by Julie Nathan
Anti-Semitism is not the norm, but it is becoming more mainstream.
Australia, although physically remote from most of the Jewish world, has a thriving and proud Jewish community of about 120,000. The Jewish community has the highest number of Holocaust survivors per capita in the diaspora, and greatly benefited from post war immigration as well as more recently, South African and Russian immigration.
A very high proportion of Jewish school students attend Jewish day schools for their entire school education. The community is well integrated into the wider Australian community and has made impressive contributions to virtually every aspect of Australian life. The vast majority of the Jewish community identifies with and supports Israel.
In general, Australia has been very good for Jews, and Jews appreciate the rights and freedoms we have here. Even though most Australian Jews, as individuals, are able to lead a life free of harassment, abuse, and assault, some anti-Semitism exists, although its impact on the day to day lives of Jews is minimal and, as an overall problem, it is far less significant in Australia than in other countries.
Nevertheless, the Jewish community is the only community within Australia whose places of worship, schools, communal organisations and community centres, for security reasons, operate under protective measures such as high fences, armed guards, metal detectors, CCTV cameras and the like. The necessity arises from the incidence of physical attacks against Jews and Jewish communal buildings over the last three decades, and continuing threats.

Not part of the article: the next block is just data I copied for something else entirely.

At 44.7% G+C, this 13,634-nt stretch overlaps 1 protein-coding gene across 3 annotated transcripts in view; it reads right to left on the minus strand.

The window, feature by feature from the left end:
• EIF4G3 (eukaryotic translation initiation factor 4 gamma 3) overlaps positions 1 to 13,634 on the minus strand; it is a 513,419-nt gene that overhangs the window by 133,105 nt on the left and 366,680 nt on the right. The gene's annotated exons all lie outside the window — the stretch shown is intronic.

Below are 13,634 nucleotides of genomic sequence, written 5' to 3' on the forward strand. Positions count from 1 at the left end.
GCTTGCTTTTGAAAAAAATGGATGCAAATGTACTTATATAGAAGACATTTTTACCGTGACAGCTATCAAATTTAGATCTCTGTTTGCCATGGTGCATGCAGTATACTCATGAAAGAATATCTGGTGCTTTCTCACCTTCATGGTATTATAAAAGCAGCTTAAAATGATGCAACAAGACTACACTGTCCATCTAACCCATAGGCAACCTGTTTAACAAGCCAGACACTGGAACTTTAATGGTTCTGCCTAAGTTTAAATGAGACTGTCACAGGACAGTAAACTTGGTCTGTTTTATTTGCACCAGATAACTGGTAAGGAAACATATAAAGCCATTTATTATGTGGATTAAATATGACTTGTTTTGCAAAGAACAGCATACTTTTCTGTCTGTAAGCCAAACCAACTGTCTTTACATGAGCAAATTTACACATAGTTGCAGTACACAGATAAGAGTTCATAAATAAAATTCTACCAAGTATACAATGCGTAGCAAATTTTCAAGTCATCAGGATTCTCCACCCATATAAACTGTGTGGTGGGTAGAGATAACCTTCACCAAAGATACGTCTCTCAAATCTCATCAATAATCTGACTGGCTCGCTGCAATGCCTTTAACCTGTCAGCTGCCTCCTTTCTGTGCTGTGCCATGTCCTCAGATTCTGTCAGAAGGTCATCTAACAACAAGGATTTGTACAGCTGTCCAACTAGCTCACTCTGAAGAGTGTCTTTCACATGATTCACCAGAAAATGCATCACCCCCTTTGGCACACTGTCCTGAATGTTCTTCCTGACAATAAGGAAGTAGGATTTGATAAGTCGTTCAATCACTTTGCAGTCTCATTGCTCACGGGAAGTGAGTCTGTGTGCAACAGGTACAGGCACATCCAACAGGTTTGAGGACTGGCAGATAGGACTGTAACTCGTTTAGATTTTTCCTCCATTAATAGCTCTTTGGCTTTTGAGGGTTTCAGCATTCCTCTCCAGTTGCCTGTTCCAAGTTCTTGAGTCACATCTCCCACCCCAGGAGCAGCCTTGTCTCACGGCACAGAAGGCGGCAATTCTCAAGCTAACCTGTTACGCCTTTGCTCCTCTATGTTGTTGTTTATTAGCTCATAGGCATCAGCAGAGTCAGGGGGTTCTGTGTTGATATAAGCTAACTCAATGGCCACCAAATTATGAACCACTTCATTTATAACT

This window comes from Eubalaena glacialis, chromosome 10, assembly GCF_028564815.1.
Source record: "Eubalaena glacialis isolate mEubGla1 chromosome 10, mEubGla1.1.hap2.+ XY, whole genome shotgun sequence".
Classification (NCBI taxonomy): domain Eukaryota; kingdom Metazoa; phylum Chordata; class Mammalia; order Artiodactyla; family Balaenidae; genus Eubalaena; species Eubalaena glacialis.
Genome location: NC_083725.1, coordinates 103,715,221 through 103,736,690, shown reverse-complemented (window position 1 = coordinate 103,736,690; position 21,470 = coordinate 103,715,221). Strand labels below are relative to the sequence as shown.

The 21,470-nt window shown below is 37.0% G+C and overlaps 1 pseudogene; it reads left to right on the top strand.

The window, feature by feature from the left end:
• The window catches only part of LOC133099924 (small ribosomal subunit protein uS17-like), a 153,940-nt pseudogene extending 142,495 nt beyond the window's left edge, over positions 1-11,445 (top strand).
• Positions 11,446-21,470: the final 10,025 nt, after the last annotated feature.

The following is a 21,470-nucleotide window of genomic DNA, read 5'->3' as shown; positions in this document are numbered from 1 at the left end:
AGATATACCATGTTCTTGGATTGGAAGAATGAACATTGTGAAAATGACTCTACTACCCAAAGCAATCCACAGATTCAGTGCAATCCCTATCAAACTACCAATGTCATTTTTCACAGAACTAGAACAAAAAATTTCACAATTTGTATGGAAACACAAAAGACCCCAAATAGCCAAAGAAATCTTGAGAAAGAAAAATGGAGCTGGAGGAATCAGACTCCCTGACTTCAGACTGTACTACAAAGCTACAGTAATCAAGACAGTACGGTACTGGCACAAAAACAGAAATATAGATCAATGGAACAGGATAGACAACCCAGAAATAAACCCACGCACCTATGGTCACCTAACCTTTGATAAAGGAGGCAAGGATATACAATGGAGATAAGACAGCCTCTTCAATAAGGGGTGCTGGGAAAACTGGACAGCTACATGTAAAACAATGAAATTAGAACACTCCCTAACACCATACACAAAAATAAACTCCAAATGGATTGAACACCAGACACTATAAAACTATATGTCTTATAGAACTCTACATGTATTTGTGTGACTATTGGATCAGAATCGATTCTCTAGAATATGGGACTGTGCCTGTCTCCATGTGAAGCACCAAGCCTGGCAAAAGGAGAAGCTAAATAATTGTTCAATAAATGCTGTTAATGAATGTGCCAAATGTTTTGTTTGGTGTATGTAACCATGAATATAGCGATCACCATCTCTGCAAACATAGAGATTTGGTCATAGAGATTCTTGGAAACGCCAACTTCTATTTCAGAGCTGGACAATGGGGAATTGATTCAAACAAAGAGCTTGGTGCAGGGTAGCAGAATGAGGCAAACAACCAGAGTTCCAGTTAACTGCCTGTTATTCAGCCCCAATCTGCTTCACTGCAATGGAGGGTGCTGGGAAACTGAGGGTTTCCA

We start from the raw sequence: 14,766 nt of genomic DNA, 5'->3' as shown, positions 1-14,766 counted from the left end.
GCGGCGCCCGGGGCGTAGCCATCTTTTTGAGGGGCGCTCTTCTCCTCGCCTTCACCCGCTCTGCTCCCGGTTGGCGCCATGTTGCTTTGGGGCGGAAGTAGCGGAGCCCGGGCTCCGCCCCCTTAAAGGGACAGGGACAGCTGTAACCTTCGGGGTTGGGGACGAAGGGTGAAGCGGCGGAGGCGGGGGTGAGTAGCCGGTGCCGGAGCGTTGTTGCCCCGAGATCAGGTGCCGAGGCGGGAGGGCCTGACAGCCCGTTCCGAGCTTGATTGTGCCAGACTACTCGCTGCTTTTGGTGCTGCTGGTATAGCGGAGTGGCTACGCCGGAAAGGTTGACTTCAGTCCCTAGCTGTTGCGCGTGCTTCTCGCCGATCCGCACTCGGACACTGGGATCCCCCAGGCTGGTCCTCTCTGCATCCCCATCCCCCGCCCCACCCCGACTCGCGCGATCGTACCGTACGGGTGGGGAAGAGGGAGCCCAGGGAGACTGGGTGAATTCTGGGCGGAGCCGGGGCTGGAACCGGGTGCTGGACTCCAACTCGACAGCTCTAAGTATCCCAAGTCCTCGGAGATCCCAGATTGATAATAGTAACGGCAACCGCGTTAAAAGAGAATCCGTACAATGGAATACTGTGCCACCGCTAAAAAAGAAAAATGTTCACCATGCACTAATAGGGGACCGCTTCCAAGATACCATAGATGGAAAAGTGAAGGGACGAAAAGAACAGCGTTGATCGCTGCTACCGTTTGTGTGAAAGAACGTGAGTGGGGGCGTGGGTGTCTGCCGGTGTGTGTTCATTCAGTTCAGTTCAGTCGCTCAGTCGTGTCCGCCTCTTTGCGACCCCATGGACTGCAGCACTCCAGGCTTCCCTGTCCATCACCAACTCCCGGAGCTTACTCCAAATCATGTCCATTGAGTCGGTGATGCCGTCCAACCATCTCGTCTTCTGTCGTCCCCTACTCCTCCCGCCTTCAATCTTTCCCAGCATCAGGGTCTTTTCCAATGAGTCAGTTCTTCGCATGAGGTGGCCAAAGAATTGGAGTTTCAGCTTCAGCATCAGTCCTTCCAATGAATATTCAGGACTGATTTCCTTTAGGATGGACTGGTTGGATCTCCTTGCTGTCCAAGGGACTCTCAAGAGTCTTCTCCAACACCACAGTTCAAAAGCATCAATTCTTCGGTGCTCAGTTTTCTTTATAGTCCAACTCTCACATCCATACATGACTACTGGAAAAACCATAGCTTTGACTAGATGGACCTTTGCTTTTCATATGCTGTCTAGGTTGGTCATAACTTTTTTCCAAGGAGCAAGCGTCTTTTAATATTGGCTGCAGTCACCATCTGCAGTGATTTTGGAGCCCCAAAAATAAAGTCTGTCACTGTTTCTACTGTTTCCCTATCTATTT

As has been the pattern in previous years, Jews continue to be targeted for harassment, abuse and threats at synagogues and other Jewish institutions, including schools. This occurs around synagogues on the Jewish Sabbath on Friday evenings and on Saturday mornings when Jews are walking to and from synagogue, and attending religious services. These incidents are certainly not the norm, yet they persist at a low but steady rate.
There is often a correlation between spikes in violence in any of the various conflicts in the Middle East (and a concomitant increase in media coverage), whether or not the conflict involves Israel, and an upturn in anti-Semitic incidents. In addition, when issues involving Jews or Israel receive prominent coverage in the mainstream media this often leads to a rise in anti-Semitic commentary and incidents.
Two incidents in recent years shocked the Jewish community. In 2013, a Jewish family of five, walking home after attending synagogue and Shabbat dinner in Sydney were physically assaulted by a group of eight young males. Ten months later, during the 2014 Israel-Gaza war, around thirty Jewish students, aged 5-12 years old, on a school bus in Sydney, were subjected to physical and verbal threats by five male teenagers who yelled anti-Semitic abuse at the students, including “all Jews must die”, “Heil Hitler”, and threatened them with “we’re going to slit your throats”. Fortunately, such incidents are rare, but they do serve to remind Jews that there are people who will act out their prejudices and hatred. There have been no such incidents since.